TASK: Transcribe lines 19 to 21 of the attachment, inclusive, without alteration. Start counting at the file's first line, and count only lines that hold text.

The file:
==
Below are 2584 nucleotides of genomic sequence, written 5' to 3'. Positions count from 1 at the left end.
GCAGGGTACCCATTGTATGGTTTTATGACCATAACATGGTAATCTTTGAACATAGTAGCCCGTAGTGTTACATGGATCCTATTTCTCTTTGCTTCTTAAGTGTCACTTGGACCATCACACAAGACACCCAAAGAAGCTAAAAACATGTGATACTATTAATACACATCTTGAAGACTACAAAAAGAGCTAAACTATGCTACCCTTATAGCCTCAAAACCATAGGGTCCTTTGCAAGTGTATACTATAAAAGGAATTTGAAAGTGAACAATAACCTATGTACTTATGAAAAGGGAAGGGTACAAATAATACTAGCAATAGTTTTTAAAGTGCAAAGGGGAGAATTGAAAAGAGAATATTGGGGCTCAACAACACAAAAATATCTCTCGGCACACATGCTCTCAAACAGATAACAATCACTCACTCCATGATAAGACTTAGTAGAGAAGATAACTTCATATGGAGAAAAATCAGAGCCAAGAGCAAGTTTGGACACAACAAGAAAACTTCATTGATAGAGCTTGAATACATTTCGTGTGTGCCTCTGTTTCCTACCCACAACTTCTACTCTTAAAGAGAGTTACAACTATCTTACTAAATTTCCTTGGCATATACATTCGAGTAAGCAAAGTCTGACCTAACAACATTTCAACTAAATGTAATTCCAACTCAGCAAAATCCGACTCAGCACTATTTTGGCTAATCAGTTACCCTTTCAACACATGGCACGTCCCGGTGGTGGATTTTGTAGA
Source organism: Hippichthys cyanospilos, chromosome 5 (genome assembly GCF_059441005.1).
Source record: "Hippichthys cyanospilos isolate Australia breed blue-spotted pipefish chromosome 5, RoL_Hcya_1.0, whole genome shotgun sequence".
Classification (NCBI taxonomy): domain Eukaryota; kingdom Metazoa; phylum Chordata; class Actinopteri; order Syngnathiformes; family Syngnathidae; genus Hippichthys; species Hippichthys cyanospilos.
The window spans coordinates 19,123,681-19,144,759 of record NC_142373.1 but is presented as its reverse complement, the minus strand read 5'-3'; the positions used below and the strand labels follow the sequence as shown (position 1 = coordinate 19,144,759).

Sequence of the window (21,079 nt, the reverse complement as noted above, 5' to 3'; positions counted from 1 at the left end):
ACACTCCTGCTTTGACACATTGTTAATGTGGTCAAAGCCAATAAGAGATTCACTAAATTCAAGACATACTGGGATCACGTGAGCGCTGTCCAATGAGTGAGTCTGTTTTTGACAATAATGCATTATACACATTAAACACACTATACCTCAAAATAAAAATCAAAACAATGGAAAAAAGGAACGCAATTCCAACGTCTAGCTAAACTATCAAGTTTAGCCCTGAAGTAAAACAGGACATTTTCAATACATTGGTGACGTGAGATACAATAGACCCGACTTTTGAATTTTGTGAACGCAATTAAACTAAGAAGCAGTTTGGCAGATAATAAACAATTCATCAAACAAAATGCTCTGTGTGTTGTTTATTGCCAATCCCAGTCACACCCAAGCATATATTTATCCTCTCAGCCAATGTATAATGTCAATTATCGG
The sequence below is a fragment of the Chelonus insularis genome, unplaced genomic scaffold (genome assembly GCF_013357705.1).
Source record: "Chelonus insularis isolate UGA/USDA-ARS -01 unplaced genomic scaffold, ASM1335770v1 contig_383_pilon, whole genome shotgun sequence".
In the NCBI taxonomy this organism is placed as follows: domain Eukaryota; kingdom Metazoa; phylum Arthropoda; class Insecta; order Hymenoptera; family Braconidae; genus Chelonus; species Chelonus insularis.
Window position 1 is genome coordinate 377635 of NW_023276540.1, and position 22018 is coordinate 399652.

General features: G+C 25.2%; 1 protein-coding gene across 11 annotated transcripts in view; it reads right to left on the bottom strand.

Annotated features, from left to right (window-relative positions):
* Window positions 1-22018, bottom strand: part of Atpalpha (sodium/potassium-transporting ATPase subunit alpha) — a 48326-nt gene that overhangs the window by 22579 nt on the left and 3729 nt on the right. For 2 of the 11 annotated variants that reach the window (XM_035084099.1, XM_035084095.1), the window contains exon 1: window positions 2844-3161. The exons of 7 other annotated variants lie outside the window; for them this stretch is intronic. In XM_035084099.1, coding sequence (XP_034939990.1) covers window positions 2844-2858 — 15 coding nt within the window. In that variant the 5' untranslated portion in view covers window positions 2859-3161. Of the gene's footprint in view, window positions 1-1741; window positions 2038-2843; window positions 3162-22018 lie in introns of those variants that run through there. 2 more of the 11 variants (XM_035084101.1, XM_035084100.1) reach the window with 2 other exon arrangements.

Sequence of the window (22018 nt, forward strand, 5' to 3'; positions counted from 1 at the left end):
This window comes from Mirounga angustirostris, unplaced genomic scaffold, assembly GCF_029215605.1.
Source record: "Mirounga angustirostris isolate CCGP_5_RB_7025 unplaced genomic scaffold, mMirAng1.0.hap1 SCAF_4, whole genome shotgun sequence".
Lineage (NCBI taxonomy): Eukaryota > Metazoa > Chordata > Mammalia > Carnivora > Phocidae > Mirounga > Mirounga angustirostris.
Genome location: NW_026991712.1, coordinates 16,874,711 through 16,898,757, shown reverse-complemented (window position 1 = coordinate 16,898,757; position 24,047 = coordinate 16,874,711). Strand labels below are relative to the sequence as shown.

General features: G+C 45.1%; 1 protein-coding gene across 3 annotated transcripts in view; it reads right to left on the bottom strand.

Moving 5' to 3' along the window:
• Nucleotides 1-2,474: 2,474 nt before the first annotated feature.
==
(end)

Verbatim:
Lineage (NCBI taxonomy): Eukaryota > Metazoa > Chordata > Mammalia > Carnivora > Phocidae > Mirounga > Mirounga angustirostris.
Genome location: NW_026991712.1, coordinates 16,874,711 through 16,898,757, shown reverse-complemented (window position 1 = coordinate 16,898,757; position 24,047 = coordinate 16,874,711). Strand labels below are relative to the sequence as shown.

General features: G+C 45.1%; 1 protein-coding gene across 3 annotated transcripts in view; it reads right to left on the bottom strand.